Why I Quilt: 3 Simple Reasons!

Lloyd Vogel

In their most elemental form, quilts are essentially a rectangular down or synthetic blanket. While potential features range from partial zippers to sewn-in footboxes and vertical baffles to draft collars, quilts seek a more minimalist and open sleeping experience than traditional mummy bags.

Although they arguably require a bit more finesse and intentionality than sleeping bags (or at least some more trial and error), their incredible comfort, versatility, and lightweight nature make them my preferred sleeping companion. While I do love quilts, I will say that I don’t have a particularly organized vendetta against sleeping bags. These are simply my thoughts, opinions, and experiences! As quilts get more and more popular within the outdoor community (the norm in many circles), I figured I’d share. Have complimentary thoughts? Contradictory? Please share in the comments!
 

Comfort - For me, traditional mummy bags have always felt claustrophobic. Zipping up to your chin and leaving you without much ability to move (other than flopping around like a fish), every adjustment feels difficult, awkward, and radically dissimilar to my sleeping experience in frontcountry life.

Quilts, on the other hand, offer me freedom of movement. Without the constricting confines of zippers, footboxes, and hoods, I’m able to sleep in positions natural to my body. My arms and legs can position themselves in comfortable locations, and I’m able to move seamlessly from side sleeping to back sleeping to stomach sleeping without each movement feeling like a Herculean commitment. No struggling to blindly find zippers in the middle of the night and no rolling over to find myself slowly suffocating in my sleeping bag’s hood. For those who move around a lot at night, quilts can radically improve the quality, ease, and duration of your ZzzzZzzzzzs.

Since I switched to using quilts 5 or so years ago, the concept of using a sleeping bag has increasingly felt like a “one size fits all” option that frequently requires its users to settle for a uniformly mediocre sleeping experience. While some people love the total body hug that a sleeping bag provides, as someone who thrashes around like a banshee, sleeping bags seem to largely ignore the unique patterns of movement that make my good sleep possible. I don’t expect particularly luxurious sleeping on trail, but quilts certainly provide me with a more comfortable sleep and they reward me with a more energized day of hiking.

  

Ultralight - Quilts are significantly lighter than sleeping bags (usually by about 20-30%). By removing zippers, hoods, unneeded filling/fabric, and other extraneous features, switching to an ultralight quilt is a great way to lighten your kit.

Much of the weight saving nature of quilts is based around the idea of maximizing the insulating nature of down. When using a sleeping bag, the down beneath your body is compressed. When compressed, down isn’t given space to loft and it ultimately does very little to help insulate your body. Quilts remove that inefficient down (and the associated fabric) and instead largely rely on the design of the quilt and the quality (and appropriate R-Value) of your sleeping pad to keep your body from transferring its heat to the ground.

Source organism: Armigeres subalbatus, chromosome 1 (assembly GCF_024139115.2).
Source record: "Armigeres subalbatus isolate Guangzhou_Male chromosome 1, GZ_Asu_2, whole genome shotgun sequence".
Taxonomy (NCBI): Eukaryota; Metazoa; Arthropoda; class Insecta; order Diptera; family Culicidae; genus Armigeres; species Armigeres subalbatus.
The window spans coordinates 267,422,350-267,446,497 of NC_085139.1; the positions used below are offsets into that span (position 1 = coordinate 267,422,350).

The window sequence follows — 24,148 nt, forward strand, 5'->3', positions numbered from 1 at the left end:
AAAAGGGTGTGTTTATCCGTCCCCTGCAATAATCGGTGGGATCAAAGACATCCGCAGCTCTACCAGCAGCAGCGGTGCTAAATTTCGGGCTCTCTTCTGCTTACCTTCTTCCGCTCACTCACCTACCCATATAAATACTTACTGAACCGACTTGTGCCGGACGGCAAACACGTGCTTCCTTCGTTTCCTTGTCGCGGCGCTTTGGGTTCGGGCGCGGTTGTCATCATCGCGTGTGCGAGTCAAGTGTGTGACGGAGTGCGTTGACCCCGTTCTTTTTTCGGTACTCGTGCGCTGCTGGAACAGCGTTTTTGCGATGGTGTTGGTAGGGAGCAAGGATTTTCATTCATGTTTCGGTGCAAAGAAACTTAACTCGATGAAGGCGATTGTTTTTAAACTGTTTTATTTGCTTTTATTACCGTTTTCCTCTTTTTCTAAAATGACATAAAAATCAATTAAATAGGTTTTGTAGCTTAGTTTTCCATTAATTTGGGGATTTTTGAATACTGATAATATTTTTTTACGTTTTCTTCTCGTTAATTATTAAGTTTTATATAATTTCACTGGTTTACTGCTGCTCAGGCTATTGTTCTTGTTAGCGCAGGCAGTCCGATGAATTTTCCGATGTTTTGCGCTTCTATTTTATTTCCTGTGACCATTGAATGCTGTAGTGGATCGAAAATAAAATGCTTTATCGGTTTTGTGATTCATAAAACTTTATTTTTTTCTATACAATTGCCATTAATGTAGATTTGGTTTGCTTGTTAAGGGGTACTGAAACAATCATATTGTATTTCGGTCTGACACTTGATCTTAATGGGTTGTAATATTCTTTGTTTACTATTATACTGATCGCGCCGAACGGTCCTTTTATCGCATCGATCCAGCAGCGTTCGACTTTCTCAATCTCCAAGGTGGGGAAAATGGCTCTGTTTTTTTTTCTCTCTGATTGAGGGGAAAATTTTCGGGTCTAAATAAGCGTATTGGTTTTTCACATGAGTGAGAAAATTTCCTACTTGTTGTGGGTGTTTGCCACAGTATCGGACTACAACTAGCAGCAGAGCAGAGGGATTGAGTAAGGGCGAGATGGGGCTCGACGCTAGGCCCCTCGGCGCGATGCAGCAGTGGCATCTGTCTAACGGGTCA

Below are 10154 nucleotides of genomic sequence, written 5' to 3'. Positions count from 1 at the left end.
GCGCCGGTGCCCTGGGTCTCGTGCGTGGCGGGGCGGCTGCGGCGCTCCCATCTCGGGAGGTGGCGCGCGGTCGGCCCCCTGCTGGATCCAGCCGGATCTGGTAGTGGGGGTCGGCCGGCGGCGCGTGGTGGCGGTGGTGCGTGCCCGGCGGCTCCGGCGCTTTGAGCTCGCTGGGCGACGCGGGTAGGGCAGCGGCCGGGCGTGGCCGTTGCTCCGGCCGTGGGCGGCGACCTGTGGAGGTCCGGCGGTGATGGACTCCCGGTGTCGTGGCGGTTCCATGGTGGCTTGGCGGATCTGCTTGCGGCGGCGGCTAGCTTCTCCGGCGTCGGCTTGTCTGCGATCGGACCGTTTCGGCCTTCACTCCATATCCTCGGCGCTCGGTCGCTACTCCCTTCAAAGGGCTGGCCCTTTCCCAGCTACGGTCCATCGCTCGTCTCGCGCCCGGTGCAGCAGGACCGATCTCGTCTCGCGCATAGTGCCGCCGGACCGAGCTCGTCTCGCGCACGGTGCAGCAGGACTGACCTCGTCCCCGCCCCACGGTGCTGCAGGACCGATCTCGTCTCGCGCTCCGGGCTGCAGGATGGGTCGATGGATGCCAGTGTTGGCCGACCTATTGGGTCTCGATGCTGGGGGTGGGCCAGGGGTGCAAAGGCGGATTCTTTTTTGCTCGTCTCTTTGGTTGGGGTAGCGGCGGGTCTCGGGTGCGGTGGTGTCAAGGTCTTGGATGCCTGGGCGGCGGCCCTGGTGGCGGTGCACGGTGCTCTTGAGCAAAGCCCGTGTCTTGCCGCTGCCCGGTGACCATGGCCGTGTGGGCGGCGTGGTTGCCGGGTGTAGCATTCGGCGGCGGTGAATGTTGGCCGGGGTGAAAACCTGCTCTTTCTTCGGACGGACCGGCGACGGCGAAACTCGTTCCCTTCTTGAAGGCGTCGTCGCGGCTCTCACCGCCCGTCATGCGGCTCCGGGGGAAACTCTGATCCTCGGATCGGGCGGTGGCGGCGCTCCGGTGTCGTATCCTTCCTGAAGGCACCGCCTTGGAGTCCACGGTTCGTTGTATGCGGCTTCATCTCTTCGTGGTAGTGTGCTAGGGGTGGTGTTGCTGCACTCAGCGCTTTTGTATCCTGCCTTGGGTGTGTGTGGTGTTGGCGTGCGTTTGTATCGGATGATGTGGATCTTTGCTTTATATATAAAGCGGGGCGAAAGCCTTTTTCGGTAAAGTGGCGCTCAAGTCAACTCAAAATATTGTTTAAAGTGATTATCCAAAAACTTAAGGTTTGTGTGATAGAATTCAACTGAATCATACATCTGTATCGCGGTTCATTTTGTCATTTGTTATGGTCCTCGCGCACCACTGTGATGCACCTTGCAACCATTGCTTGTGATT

By replacing sleeping bag hoods and footboxes with a warm hat and socks, you utilize clothing you already carry to maximize and sustain your warmth during the night. Removing these design elements also means your quilt packs down smaller and takes up less space!

 

Versatility -  While sleeping bags can do an excellent job at keeping you comfortable within a very relatively narrow range of temperatures, quilts excel at providing a comfortable sleeping experience in a wide range of temperatures and climates. Since quilts typically have sewn in or adjustable footboxes (zippered with drawstring closures), on cold nights you can close your footbox, attach your pad straps, and effectively trap in heat and to eliminate draftiness. On warm nights, quilts can be used as an open blanket. Toss out a leg, leave your torso exposed, or snuggle with your quilt between your legs to keep them from sweatily rubbing together. 

Long story short, quilts allow you to trap warm air in when its cold or let airflow in when it's warm. I find I can use my 20-degree quilt for all but the coldest and hottest of temps with a high amount of comfort. 

While I know people have some hesitations about quilts due to concerns about their warmth, if you are equipped with the right degree quilt, the correct sizing, the proper sleeping pad (and straps), and a bit of trial and error, quilts are pretty dang incredible. Experiment with your quilt in warmer temperature, and as you get a hang of its quirks, try it in colder temps.

Quilts I enjoy:

Enlightened Equipment

Katabatic

UGQ

Cedar Ridge Outdoors

*Photos by the incredibly talented Wyatt Stevens and Tully Henke on a recent trip in Northern Russia!

Most Read Articles

  1. 8 Pieces of Ultralight Gear Under $5
  2. The Controversy of Cairns
  3. Joe Chocolate Co Coffee Caffeine Thru-Hiking Backpacking Snacks Food